Sunday, November 27, 2022

Meningitis: Causes and symptoms

Meningitis is an infection of the protective membranes that surround the brain and spinal cord (meninges). When the membranes become infected, they swell and press on the spinal cord or brain. This can cause life-threatening problems. Meningitis symptoms strike suddenly and worsen quickly.

A bacterial or viral infection of the fluid surrounding the brain and spinal cord usually causes the swelling. However, injuries, cancer, certain drugs, and other types of infections also can cause meningitis.

Viral meningitis is the most common and least serious type. Bacterial meningitis is rare, but can be very serious if not treated.

Some cases of meningitis improve without treatment in a few weeks. Others can cause death and require emergency antibiotic treatment.

The viruses and bacteria that cause meningitis can be spread through: sneezing, coughing, and kissing. The infection is usually spread by people who carry these viruses or bacteria in their nose or throat, but are not ill themselves.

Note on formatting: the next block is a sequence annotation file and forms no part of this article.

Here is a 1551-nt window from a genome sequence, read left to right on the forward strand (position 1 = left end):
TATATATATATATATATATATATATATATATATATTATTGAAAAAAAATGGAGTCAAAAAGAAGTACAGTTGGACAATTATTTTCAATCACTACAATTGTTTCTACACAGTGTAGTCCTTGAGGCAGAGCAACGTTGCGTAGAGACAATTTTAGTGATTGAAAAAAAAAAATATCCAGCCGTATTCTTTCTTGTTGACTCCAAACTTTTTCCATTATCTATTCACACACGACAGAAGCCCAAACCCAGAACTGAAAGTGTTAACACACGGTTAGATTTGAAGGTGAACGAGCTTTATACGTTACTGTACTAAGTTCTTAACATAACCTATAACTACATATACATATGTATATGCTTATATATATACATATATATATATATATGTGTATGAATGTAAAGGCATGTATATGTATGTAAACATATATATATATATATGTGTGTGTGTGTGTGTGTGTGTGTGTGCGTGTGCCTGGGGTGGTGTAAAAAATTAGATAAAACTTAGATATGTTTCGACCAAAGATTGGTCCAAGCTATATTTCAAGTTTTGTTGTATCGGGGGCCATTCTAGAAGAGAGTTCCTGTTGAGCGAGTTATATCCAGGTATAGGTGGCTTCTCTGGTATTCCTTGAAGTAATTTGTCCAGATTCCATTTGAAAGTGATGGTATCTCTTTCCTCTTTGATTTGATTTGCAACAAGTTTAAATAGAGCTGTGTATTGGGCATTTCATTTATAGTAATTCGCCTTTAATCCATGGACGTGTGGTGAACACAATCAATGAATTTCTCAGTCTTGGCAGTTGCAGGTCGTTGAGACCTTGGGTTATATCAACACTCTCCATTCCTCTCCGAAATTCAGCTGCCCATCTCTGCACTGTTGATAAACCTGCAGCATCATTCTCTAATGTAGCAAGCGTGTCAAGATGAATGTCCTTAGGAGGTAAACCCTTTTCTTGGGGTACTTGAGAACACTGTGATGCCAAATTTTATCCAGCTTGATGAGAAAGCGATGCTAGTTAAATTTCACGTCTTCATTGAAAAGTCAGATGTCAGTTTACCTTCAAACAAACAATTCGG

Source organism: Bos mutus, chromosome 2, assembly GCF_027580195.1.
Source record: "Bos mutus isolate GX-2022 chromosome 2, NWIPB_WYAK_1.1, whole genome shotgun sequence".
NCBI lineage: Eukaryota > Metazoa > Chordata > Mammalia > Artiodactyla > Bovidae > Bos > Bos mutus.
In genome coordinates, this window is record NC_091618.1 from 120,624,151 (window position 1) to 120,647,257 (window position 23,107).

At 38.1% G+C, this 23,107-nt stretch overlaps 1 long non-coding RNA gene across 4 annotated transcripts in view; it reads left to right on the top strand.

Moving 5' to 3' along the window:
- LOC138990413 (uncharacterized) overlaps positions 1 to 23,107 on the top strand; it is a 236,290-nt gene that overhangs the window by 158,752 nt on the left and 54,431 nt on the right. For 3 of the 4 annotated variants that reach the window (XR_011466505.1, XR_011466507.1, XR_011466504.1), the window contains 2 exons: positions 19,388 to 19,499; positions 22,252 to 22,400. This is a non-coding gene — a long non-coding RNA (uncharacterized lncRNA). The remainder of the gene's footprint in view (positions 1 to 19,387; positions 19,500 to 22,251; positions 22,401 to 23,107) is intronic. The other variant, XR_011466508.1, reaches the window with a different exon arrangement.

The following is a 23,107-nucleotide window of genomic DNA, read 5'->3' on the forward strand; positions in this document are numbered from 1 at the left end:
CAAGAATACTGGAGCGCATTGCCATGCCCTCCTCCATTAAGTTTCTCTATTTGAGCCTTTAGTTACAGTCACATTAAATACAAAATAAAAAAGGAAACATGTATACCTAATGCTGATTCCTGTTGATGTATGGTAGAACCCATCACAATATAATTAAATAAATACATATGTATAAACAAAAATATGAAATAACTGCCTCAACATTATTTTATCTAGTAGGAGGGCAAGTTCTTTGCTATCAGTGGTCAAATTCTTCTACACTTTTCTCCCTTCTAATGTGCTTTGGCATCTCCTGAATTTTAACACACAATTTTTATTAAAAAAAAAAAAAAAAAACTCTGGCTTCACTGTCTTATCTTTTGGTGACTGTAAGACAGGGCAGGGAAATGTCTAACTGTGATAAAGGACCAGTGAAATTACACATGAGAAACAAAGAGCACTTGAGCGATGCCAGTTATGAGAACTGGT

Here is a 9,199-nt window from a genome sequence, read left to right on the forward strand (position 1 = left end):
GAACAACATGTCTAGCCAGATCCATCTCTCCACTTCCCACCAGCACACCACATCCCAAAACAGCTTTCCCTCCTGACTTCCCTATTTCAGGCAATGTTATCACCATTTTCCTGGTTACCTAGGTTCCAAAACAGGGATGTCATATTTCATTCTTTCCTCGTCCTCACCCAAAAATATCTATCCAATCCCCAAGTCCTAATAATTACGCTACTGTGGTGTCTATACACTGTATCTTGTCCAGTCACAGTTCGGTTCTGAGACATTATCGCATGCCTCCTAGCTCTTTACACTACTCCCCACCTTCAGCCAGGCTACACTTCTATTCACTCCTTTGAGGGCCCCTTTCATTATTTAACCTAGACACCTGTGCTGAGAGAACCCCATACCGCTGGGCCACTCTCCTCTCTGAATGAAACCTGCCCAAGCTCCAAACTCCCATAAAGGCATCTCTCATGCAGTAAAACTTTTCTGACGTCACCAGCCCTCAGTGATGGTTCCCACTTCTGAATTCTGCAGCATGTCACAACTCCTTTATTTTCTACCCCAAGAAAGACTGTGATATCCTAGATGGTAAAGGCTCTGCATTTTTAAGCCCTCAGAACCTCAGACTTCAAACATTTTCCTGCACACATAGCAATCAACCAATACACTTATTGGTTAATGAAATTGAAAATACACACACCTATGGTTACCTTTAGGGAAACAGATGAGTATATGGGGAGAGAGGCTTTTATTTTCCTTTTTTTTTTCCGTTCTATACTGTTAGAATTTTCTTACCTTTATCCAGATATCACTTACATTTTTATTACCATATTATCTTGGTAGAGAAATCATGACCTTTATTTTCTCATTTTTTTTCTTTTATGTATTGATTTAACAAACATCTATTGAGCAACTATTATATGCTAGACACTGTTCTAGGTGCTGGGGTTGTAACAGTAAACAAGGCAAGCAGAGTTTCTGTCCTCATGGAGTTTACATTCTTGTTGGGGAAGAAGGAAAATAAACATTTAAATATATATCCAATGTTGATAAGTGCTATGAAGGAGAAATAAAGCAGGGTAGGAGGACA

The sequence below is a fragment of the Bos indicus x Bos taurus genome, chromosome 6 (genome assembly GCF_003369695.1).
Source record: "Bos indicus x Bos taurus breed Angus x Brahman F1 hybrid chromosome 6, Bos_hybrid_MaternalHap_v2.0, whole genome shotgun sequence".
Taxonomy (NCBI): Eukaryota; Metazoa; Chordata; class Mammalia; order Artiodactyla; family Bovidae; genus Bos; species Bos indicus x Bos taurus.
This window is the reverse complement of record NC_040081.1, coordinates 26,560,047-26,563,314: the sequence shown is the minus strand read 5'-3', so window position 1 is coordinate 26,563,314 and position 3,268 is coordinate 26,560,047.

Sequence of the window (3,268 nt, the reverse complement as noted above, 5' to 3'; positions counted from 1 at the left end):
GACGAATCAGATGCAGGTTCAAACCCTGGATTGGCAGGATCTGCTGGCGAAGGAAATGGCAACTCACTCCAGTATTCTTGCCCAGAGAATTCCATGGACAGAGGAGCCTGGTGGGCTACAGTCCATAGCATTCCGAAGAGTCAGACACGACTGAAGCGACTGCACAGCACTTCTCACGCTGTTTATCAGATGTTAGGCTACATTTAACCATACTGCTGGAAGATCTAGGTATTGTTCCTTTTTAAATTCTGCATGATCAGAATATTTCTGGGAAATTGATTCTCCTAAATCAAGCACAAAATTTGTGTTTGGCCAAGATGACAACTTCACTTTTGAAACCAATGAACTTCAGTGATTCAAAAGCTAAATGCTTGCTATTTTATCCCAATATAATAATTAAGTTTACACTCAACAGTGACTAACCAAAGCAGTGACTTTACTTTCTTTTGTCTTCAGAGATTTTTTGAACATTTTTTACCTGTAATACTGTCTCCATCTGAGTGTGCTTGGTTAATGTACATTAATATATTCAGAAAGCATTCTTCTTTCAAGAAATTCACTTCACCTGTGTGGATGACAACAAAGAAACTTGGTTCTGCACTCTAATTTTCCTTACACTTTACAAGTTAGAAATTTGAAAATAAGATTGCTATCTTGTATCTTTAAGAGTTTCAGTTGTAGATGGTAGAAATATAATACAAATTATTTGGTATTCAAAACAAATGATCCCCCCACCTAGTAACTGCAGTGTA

Early symptoms of meningitis can include:
*A high temperature (fever)
*Headache
*Drowsiness or unresponsiveness
*Vomiting
*Diarrhea
*Muscle pain
*Stomach cramps
*Fever with cold hands and feet
*A rash on the skin

It can affect anyone, but is most common in babies, young children, teenagers and young adults. Bacterial meningitis is more common in infants under 1 year of age and people ages 16 to 21. Meningitis can be very serious if not treated quickly. It can cause life-threatening blood poisoning (sepsis) and result in permanent damage to the brain or nerves.
Meningitis: Causes and symptoms

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